minor incident/disagreement into enormous proportions with the only solution on offer -
A caller on Brisbane ABC radio 3LO 14/9/00, concerned about the advice given by counsellors
pointed out to Ian McDonald, Relationships Australia that many of the counsellors seem to be
divorcees themselves. She asked the question "Who counsels the counsellors?" No answer
was given.
There needs to be a monitoring system to maintain the competency of our counselling services.
Measures must be put in place to ensure a counsellor's solutions to his/her own bad experience,
that may have been formulated in an atmosphere of bitterness and hatred, are not passed on to
their client.
Women's Rights and Men's Suicide:
Most men and women acknowledge the justification for equal rights for all people and
considerable effort has been made to support the concept. However, we are seeing a movement
that has gone far beyond the concept of equal rights and is now creating a gender war between
men and women.
Over-concentration on rights for women has caused its own imbalance. A growing number of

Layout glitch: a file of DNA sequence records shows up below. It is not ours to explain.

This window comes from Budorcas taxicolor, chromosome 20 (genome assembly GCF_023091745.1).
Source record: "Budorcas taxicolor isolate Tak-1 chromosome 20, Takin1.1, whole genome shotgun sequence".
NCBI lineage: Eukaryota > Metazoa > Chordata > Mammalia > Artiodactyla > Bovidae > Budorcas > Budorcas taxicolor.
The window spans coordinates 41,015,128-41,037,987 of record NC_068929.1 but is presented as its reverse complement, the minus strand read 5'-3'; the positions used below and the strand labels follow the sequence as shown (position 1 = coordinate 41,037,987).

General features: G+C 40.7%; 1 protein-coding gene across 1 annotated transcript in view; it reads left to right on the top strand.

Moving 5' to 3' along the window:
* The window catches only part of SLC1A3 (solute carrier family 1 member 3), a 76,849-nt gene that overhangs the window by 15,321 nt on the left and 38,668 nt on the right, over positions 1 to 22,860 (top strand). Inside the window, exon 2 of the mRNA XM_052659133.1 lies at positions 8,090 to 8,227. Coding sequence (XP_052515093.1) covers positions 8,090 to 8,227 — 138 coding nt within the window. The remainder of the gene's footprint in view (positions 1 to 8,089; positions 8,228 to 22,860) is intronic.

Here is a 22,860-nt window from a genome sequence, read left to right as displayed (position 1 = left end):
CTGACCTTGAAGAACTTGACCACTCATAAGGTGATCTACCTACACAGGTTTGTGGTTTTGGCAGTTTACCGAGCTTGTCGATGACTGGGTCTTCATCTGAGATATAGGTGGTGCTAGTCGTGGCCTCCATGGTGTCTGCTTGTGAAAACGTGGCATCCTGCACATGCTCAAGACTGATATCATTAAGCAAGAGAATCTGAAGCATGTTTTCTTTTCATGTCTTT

women have no concept that along with their rights they have responsibilities and if their rights
are going to be exerted it will have an effect on others rights. Few seem to understand that for
every right that is created, someone or something else is in some way restricted. In some
cases of family breakdown the restriction can be so severe as to remove the motivation for life
itself. Witness the suicide rate among fathers of divorce. 2028 adult men aged 20 years and
over committed suicide in 1998.
Professor Pierre Baume estimates 70 percent of these are
due to relationship breakdown.
That is 27 per week. A national disgrace! We first attempted
to raise this issue at the Men's Forum in Canberra 1998,
but it has taken the suicide of a
federal politician Greg Wilton before any response was noted. Then it became the subject of
'depressive illness', not a depressed reaction to an entirely curable set of circumstances that
could be alleviated, if a father's role in his children's lives was acknowledged and facilitated as
soon as separation takes place.
When you take away children from their fathers or severely restrict their contact, you take away
a father's reason for living!
We are sure the sequel for mothers would be just the same if they lost their children at the same
rate as men lose their children, as a result of Family Court decisions.
No-fault' - an unrealistic expectation:

Page 12
To expect that a no-fault divorce concept would sit comfortably in an adversarial fault based
system of trial would appear to be naďve. The incongruity of the situation must have been